With coal boom, more miner risks
Utah has seen the fastest rise in coal-mining employment of any major coal-producing state.
A herculean effort to rescue six coal miners trapped deep inside the Crandall Canyon Mine in central Utah is focusing national attention on a downside of the nation's coal boom. As the industry gears up to extract record amounts of coal for growing US energy needs, it's employing a growing cadre of workers in an inherently dangerous occupation.
Nowhere is this trend clearer than in Utah.
It has seen the fastest rise in coal-mining employment of any major coal-producing state. From 2002 to 2006, the number of miners has jumped from 1,525 to 1,994 – a 31 percent increase. A significant number of those workers appear to be Hispanic.
The dangers were brought home last week when a cave-in last Monday trapped six miners near Huntington, Utah. Since then, several ways to contact the miners have been undertaken. On Saturday, a hole – 8-5/8 inches in diameter – was drilled some 1,900 feet deep into the cavity where the miners are believed to be trapped, and a camera was lowered that showed an area 5-1/2 feet high. "We found a survivable space," said Richard Stickler, head of the US Mine Safety and Health Administration. But he also reported that no sounds were heard from the trapped miners.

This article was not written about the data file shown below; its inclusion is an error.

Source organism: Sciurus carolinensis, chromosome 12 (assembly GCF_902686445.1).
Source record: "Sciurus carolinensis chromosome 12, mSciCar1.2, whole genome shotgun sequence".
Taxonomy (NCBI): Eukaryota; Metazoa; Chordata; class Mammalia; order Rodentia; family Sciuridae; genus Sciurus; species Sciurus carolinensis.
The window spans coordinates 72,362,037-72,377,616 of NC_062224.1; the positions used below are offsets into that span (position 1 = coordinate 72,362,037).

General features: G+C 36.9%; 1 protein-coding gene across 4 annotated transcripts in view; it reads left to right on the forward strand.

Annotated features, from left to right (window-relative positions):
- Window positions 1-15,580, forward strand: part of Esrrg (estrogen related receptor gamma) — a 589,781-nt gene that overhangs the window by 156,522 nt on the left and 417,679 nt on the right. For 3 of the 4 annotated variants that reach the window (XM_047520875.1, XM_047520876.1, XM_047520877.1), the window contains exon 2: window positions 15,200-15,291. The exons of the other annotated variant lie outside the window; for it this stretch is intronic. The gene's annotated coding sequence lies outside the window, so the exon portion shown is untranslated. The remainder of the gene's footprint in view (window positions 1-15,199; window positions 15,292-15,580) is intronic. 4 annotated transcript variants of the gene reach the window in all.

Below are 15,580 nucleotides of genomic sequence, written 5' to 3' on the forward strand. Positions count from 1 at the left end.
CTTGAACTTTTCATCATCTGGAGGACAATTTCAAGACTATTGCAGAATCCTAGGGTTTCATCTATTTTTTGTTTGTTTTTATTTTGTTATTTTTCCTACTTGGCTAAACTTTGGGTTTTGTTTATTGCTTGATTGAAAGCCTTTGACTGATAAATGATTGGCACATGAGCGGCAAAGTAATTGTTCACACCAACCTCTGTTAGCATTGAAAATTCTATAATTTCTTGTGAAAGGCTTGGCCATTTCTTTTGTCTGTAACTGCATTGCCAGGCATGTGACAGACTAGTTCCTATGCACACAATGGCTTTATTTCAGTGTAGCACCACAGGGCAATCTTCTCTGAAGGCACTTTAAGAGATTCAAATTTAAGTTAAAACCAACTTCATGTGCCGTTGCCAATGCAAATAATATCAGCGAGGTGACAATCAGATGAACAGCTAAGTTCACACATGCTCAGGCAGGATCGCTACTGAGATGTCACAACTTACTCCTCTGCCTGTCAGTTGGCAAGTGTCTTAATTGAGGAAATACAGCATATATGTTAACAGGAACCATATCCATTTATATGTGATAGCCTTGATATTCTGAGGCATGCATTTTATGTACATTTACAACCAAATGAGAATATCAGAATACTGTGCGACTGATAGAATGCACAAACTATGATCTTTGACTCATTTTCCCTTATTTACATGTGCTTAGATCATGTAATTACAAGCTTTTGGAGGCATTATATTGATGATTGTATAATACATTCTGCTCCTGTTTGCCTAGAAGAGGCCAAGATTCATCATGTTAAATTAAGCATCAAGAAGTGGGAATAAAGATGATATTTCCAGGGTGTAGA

The effort to save the six workers at Crandall Canyon Mine is the latest in several high-profile attempts in the nation's mines in recent years, which underscore the risks of the occupation. Indeed, coal-mining is one of the nation's 10 most dangerous industries: Last year, at a time when the overall worker fatality rate fell to a 15-year low, coal-mining fatalities more than doubled, according to a US Bureau of Labor Statistics report released last week.
That increase was mostly due to the Sago mine accident and three other multiple-fatality incidents in 2006, in which 21 workers died. "The fatality rate for coal mining jumped 84 percent in 2006 to 49.5 fatalities per 100,000 workers, up from 26.8 in 2005," the report states.
Yet the demand for workers in the coal industry is likely to only increase. Many of this country's coal mines are gearing up to provide fuel for new power plants coming on line. According to a US Department of Energy report this May, 151 new coal-fired plants are in the planning stages, representing a $145 billion investment – producing enough energy to service 90 million US homes.
In fact, US coal production is projected to increase an average of 1.5 percent per year through 2025, says the US Energy Information Administration.